Taped and Floated Stage Design

Taped and Floated

James Tucker from Christ’s Church in Jacksonville, FL brings us this great use of LED tape.

James was watching SNL one night and Maroon 5 took the stage. He noticed they had a simple/awesome stage look what seemed to involve multiple pipes with LED tape attached. His church had a camp coming up and needed a cheap, portable, easy to setup stage set. In their inventory, they had several rolls of LED tape, decoders, and power supplies from a previous stage look making this set almost free for them.

They unrolled the tape and cut it in half (super important, they cut at the copper marks placed ever 3“) and attached to some 8 foot 2×2 wood with the adhesive on the back of the tape and zip ties. The sticky tape that comes with the LED tape is not reliable, the zip ties keep it in place. Each LED tape roll (cut in half) will give you two 8’ led tape sections with short whips so no soldering is needed.

To keep the strips upright, they built some simple bases out of 2x4s and attached them to the strips accordingly.

Instead of buying the “LED tape extenders” and use the horrible cheap 4 pin connectors that are on the ends of the tape; they built their own whips using 22/4 alarm cable and 22 gauge red butt splice connectors. Each tower had a 50’ whip to give them the flexibility to toss the towers anywhere on stage. Each whip was terminated with a 4 pin phoenix connector that came with the DMX decoder to make setup and strike super easy.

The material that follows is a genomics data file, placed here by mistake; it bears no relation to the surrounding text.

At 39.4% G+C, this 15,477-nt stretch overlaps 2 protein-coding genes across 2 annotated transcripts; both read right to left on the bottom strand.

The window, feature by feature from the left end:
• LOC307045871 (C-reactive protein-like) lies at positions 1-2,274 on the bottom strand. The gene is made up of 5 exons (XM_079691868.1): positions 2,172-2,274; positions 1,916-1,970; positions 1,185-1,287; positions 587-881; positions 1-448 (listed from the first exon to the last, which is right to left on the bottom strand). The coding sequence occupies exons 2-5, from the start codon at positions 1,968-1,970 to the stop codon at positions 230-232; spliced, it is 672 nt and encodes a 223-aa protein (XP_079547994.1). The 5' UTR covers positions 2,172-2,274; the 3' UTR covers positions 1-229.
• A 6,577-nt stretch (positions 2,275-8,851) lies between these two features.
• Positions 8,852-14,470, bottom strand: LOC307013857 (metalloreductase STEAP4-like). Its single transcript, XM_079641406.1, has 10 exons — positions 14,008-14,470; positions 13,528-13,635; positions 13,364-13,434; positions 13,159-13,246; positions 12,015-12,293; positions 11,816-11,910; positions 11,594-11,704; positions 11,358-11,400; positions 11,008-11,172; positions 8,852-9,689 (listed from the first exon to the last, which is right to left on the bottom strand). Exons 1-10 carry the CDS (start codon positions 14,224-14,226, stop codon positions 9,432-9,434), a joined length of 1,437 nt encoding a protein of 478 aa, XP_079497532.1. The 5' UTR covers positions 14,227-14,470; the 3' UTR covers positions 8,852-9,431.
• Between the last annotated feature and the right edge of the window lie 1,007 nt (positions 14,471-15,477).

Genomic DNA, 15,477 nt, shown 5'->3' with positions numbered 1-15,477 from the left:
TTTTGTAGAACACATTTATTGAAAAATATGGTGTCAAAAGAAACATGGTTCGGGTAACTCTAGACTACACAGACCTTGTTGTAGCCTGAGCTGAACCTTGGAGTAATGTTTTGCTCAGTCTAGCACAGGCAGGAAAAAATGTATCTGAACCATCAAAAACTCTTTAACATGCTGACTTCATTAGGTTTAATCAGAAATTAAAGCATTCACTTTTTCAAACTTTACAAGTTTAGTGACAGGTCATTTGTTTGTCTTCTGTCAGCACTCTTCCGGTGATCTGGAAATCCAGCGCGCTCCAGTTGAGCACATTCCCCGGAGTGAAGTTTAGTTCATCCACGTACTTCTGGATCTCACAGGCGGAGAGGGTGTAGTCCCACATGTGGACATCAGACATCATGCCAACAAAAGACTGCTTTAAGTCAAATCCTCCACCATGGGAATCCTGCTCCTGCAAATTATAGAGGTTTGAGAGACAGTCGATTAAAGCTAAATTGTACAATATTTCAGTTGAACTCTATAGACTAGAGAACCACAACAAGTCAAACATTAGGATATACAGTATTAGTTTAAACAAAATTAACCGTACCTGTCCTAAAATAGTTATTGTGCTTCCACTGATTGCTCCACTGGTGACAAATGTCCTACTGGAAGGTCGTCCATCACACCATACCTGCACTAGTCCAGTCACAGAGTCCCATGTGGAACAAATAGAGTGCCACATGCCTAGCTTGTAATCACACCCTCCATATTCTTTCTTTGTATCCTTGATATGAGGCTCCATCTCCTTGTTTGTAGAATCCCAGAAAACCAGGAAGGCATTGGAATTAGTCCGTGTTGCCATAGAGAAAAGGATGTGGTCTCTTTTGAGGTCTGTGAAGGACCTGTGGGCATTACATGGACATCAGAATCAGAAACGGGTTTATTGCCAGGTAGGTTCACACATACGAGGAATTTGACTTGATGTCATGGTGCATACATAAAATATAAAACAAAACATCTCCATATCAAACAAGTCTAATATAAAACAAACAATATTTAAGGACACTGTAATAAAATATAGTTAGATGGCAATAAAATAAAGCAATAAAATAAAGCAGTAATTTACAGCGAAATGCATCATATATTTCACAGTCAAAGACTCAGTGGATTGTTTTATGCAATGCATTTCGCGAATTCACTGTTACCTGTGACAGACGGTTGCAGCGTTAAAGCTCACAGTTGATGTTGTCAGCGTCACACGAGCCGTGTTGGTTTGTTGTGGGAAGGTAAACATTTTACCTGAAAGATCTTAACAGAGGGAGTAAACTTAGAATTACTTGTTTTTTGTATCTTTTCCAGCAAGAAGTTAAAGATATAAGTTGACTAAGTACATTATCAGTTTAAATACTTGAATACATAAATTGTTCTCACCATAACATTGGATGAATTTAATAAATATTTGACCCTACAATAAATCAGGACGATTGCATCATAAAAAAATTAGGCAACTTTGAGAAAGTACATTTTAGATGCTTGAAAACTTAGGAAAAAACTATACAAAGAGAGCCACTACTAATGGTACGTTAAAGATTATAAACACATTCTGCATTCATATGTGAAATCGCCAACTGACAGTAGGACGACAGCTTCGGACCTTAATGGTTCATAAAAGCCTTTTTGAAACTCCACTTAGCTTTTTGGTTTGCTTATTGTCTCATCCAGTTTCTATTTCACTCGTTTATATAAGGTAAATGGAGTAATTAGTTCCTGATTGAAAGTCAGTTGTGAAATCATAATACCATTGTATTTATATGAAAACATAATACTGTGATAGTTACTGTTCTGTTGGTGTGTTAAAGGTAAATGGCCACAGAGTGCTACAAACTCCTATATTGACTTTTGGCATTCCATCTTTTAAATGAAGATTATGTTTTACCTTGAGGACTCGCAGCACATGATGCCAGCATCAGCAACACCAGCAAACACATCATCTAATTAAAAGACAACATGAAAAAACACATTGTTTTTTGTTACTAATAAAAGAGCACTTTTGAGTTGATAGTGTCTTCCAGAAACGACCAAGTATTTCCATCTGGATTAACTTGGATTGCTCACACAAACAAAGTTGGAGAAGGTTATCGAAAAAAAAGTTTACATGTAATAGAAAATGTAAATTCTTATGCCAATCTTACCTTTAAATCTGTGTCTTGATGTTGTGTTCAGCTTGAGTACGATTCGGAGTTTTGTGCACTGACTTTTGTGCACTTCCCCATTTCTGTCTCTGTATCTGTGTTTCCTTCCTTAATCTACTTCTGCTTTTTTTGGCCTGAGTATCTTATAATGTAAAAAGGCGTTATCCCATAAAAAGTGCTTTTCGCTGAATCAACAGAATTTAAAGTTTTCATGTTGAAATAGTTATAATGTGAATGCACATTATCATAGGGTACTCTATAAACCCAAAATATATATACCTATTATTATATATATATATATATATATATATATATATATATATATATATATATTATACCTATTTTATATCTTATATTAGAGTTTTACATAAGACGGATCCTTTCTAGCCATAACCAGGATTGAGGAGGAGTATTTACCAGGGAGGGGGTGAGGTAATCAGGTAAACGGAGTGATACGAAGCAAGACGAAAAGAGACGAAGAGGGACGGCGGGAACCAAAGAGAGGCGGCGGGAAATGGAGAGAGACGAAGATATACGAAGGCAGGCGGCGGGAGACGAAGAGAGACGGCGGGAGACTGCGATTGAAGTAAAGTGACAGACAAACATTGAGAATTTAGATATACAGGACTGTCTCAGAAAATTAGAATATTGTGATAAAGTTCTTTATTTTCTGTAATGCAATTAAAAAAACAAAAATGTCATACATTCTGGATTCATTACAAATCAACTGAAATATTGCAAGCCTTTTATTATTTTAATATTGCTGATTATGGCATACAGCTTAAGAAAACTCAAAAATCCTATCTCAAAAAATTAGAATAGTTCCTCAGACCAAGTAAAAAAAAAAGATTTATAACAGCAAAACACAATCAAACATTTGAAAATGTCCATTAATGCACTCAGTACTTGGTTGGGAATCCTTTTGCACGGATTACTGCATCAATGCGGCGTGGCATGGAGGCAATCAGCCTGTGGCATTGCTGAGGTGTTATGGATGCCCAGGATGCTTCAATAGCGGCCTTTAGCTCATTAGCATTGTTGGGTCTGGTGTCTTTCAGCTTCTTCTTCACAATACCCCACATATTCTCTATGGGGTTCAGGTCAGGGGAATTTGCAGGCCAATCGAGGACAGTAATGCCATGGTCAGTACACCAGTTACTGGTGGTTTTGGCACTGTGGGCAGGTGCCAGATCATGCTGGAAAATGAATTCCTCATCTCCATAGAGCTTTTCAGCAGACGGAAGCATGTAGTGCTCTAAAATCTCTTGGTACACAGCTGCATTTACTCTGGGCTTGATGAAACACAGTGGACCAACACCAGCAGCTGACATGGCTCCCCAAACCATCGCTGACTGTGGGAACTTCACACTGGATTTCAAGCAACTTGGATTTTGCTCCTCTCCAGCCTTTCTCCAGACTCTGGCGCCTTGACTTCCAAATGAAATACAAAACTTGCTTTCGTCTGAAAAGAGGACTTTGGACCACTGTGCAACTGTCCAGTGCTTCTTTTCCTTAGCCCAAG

To get the strips to talk to the lighting controller, they purchased an 8-way, 24 channel DMX decoder. This gave them 8 “slices” of DMX control. On your controller, you will need to patch in 8 “generic RGB” fixtures to get control of the strips. The decoder uses dip switches to determine the DMX address, it is important to familiarize yourself with binary or download a DMX dip switch app on your phone. The decoder doesn’t come with XLR connectors, so he cut a 3 pin DMX cable in half to make it usable with their system.

As a power supply, they used a generic power supply that the manufacturer recommended. Pretty straight forward, he cut the end of an IEC cord to give it power and used a foot of lamp cord to connect the power supply to the decoder. Funny note, the power supplies he purchased were set to 220 volts out of the box, you will need to switch it to 110 to make it work in the US. If you are not familiar with how to wire safely, please consult a professional.

Its a super simple, cheap light kit that they have used on a few different stages with great results.

Materials Used:

The following items can be bought at a hardware store:

  • 2×2 wood – rigid backing for the strips
  • 2×4 wood – for bases
  • zip ties – attach the tape to the wood
  • 22/4 alarm cable – to add whips to the tape
  • red 22 gauge crimp butt connectors – splice the alarm cable to the strips

The following items were purchased online

The set pictured would cost you less than $300 if you made 8 uprights.

When they got the set back to church after camp, they implemented it on their youth stage without the bases, zip tied to some truss uprights and mic stands to make a cool hillsong-ish line thing.

camp-base camp-chamsys camp-wire camp1 camp2 camp3 installed-1 installed-2

One response to Taped and Floated

  1. Hey James. I see that the power supply you provided a link to has a 29 amp capacity. However, the dmx box has a 72 amp load when using all channels/outputs. How did you make this work? Wouldn’t the amps/current of the dmx decoder be too much for the power supply? Or am I not understanding how you did this?

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